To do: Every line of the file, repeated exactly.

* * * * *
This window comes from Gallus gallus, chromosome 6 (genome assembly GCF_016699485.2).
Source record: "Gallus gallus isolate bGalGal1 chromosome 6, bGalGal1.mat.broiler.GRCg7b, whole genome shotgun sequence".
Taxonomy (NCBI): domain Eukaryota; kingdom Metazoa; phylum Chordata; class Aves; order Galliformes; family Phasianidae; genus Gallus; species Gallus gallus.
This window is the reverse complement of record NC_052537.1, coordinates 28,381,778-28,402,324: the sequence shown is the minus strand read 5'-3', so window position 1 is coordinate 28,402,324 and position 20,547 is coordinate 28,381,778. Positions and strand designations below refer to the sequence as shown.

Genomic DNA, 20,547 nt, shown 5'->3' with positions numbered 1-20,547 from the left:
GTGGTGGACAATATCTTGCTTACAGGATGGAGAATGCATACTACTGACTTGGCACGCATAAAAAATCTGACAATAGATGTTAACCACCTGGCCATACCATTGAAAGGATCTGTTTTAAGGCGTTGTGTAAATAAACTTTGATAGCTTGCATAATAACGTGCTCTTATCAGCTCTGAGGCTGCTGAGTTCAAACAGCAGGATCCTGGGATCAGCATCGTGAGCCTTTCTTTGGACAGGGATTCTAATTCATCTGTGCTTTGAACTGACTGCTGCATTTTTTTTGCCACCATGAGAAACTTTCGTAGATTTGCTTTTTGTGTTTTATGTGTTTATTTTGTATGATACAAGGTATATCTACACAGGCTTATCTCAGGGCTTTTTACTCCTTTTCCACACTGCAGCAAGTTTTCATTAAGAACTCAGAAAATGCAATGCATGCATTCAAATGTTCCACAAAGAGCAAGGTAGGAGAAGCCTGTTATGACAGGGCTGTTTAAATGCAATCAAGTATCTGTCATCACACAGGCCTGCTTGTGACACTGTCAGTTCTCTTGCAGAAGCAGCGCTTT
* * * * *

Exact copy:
This window comes from Gallus gallus, chromosome 6 (genome assembly GCF_016699485.2).
Source record: "Gallus gallus isolate bGalGal1 chromosome 6, bGalGal1.mat.broiler.GRCg7b, whole genome shotgun sequence".
Taxonomy (NCBI): domain Eukaryota; kingdom Metazoa; phylum Chordata; class Aves; order Galliformes; family Phasianidae; genus Gallus; species Gallus gallus.
This window is the reverse complement of record NC_052537.1, coordinates 28,381,778-28,402,324: the sequence shown is the minus strand read 5'-3', so window position 1 is coordinate 28,402,324 and position 20,547 is coordinate 28,381,778. Positions and strand designations below refer to the sequence as shown.

Genomic DNA, 20,547 nt, shown 5'->3' with positions numbered 1-20,547 from the left:
GTGGTGGACAATATCTTGCTTACAGGATGGAGAATGCATACTACTGACTTGGCACGCATAAAAAATCTGACAATAGATGTTAACCACCTGGCCATACCATTGAAAGGATCTGTTTTAAGGCGTTGTGTAAATAAACTTTGATAGCTTGCATAATAACGTGCTCTTATCAGCTCTGAGGCTGCTGAGTTCAAACAGCAGGATCCTGGGATCAGCATCGTGAGCCTTTCTTTGGACAGGGATTCTAATTCATCTGTGCTTTGAACTGACTGCTGCATTTTTTTTGCCACCATGAGAAACTTTCGTAGATTTGCTTTTTGTGTTTTATGTGTTTATTTTGTATGATACAAGGTATATCTACACAGGCTTATCTCAGGGCTTTTTACTCCTTTTCCACACTGCAGCAAGTTTTCATTAAGAACTCAGAAAATGCAATGCATGCATTCAAATGTTCCACAAAGAGCAAGGTAGGAGAAGCCTGTTATGACAGGGCTGTTTAAATGCAATCAAGTATCTGTCATCACACAGGCCTGCTTGTGACACTGTCAGTTCTCTTGCAGAAGCAGCGCTTT